What was the major turning point you decided to run?
– I wanted to run because three major community leaders came to me and said they wanted me to do this. “You could be the Assemblyman, all of the things you have done, this is goanna give you more power to be better and to get more work done,” that’s why I decided to run.
I talk about the recent activities at Albany; you have proposed a bill for funding to build a community center in your district.
– It’s not proposal or resolution; we requested a funding, so that’s the first step. And every time we meet and negotiate how we gonna get this money. As I mentioned to the community leaders it gonna take 4 or 5 years so we gonna get to that point but you have to start somewhere and you have to fight for now.
Which factor motivated you to do this?
– So, meeting a lot of Nepali people, community leaders from Ridgewood, their need for the community center, for me it was very important to try to help out and make that happen.
Regarding Nepali community, there are large numbers are living Ridgewood and surrounding area, what is your analysis of them?
– In life, in business or in politics you learn to read people. You learn to see what people are about. I have learned that Nepali is a good heart and good nature people and always wanna do help. When people wanna help you make sure that we keep you and get you to help because you wanna do it, it’s in your heart. You wanna help better the community you live in, better the group you belong to, and I saw that. I saw a lot of great people. I wanna make sure that we help them to make a better stand in the community.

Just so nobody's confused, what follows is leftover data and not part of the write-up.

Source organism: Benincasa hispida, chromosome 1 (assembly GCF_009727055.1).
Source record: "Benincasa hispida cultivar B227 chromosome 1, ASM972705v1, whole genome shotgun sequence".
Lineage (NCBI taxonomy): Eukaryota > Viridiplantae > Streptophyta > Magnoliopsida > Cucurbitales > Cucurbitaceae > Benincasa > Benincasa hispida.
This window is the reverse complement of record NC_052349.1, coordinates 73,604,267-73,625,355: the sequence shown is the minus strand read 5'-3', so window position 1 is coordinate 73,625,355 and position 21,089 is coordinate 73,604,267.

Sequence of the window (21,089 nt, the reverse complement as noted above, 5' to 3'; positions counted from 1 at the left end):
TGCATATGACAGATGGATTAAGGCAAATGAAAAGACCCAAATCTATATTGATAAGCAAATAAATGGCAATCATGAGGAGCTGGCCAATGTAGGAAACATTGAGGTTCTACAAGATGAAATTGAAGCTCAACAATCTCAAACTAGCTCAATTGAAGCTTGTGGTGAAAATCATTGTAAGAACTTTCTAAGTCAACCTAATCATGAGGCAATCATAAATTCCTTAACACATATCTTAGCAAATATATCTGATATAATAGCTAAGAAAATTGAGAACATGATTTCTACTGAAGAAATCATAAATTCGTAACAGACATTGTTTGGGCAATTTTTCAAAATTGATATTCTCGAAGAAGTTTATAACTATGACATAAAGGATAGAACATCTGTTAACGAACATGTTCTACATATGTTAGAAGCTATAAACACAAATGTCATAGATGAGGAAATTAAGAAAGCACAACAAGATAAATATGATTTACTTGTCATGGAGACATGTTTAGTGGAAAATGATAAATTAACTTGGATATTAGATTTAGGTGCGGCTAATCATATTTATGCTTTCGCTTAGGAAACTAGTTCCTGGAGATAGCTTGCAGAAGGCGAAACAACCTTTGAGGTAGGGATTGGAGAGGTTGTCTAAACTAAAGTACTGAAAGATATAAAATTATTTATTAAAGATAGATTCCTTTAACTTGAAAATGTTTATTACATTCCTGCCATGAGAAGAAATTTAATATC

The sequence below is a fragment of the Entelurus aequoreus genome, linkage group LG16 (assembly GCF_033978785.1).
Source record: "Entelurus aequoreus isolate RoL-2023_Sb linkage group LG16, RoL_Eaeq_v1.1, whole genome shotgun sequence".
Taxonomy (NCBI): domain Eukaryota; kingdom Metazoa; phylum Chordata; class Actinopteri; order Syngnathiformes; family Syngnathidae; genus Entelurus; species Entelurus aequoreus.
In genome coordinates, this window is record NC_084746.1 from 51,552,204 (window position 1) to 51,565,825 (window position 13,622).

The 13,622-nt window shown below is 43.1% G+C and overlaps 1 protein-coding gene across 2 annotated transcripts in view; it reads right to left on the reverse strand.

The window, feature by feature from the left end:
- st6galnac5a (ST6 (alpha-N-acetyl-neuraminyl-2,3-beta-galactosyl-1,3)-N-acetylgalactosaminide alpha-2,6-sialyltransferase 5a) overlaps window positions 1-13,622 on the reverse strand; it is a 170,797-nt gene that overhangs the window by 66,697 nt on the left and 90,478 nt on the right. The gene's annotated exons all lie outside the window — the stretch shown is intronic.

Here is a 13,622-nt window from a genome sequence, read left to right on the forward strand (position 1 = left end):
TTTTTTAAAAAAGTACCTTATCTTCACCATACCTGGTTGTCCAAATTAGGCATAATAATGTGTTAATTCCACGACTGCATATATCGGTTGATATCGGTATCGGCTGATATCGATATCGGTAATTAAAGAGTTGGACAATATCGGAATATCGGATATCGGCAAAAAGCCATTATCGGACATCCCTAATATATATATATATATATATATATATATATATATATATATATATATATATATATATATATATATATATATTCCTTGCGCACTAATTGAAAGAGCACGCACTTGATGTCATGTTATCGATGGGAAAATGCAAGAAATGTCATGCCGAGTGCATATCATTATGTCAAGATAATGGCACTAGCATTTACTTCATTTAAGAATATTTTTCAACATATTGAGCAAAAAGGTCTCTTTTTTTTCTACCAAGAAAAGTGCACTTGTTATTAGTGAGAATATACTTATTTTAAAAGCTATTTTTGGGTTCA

As an Assemblyman, do you have any specific program or strategies regarding South Asian community?
– I introduced many bills over the years to help the South Asian Community lots of them deal with translation; for example, we just introduced a bill to have DMV paperwork and application in the Nepali language. We have done a Panjabi and other languages may not have it. We have put bills so that hospital forms and stuff in Punjabi, Bengali.We work in Muslim community; make sure Hallal food is provided in our schools. Bills are important and we are keeping working to get them approved. It takes a lot of time because you have to get other people to agreement. Thats a big process.